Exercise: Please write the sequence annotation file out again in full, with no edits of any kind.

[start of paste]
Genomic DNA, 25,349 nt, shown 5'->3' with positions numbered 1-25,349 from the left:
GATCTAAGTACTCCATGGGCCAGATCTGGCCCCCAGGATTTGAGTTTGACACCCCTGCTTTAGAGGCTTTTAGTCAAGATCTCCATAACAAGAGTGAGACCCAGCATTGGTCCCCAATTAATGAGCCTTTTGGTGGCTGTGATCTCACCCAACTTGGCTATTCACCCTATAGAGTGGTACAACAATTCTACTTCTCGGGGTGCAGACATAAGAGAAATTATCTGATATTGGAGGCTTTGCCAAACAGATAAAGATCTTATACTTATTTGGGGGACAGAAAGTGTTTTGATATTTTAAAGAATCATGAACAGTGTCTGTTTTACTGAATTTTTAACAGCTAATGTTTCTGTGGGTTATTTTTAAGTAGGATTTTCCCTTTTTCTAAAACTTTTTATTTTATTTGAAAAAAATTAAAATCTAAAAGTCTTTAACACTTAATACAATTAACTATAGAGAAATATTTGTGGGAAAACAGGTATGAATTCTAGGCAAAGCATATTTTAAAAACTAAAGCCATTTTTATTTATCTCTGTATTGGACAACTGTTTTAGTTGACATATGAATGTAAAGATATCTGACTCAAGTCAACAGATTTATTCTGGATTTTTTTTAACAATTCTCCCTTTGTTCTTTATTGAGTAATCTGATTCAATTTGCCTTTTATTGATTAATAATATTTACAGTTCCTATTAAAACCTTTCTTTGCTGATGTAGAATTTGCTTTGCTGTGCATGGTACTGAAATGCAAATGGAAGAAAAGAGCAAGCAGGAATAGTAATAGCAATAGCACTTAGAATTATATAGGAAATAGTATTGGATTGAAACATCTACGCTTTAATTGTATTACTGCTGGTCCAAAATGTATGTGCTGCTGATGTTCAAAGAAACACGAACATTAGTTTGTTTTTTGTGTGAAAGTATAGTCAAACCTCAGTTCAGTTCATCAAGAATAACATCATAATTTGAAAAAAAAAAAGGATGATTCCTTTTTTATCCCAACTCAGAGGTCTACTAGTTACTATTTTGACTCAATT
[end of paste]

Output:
Genomic DNA, 25,349 nt, shown 5'->3' with positions numbered 1-25,349 from the left:
GATCTAAGTACTCCATGGGCCAGATCTGGCCCCCAGGATTTGAGTTTGACACCCCTGCTTTAGAGGCTTTTAGTCAAGATCTCCATAACAAGAGTGAGACCCAGCATTGGTCCCCAATTAATGAGCCTTTTGGTGGCTGTGATCTCACCCAACTTGGCTATTCACCCTATAGAGTGGTACAACAATTCTACTTCTCGGGGTGCAGACATAAGAGAAATTATCTGATATTGGAGGCTTTGCCAAACAGATAAAGATCTTATACTTATTTGGGGGACAGAAAGTGTTTTGATATTTTAAAGAATCATGAACAGTGTCTGTTTTACTGAATTTTTAACAGCTAATGTTTCTGTGGGTTATTTTTAAGTAGGATTTTCCCTTTTTCTAAAACTTTTTATTTTATTTGAAAAAAATTAAAATCTAAAAGTCTTTAACACTTAATACAATTAACTATAGAGAAATATTTGTGGGAAAACAGGTATGAATTCTAGGCAAAGCATATTTTAAAAACTAAAGCCATTTTTATTTATCTCTGTATTGGACAACTGTTTTAGTTGACATATGAATGTAAAGATATCTGACTCAAGTCAACAGATTTATTCTGGATTTTTTTTAACAATTCTCCCTTTGTTCTTTATTGAGTAATCTGATTCAATTTGCCTTTTATTGATTAATAATATTTACAGTTCCTATTAAAACCTTTCTTTGCTGATGTAGAATTTGCTTTGCTGTGCATGGTACTGAAATGCAAATGGAAGAAAAGAGCAAGCAGGAATAGTAATAGCAATAGCACTTAGAATTATATAGGAAATAGTATTGGATTGAAACATCTACGCTTTAATTGTATTACTGCTGGTCCAAAATGTATGTGCTGCTGATGTTCAAAGAAACACGAACATTAGTTTGTTTTTTGTGTGAAAGTATAGTCAAACCTCAGTTCAGTTCATCAAGAATAACATCATAATTTGAAAAAAAAAAAGGATGATTCCTTTTTTATCCCAACTCAGAGGTCTACTAGTTACTATTTTGACTCAATT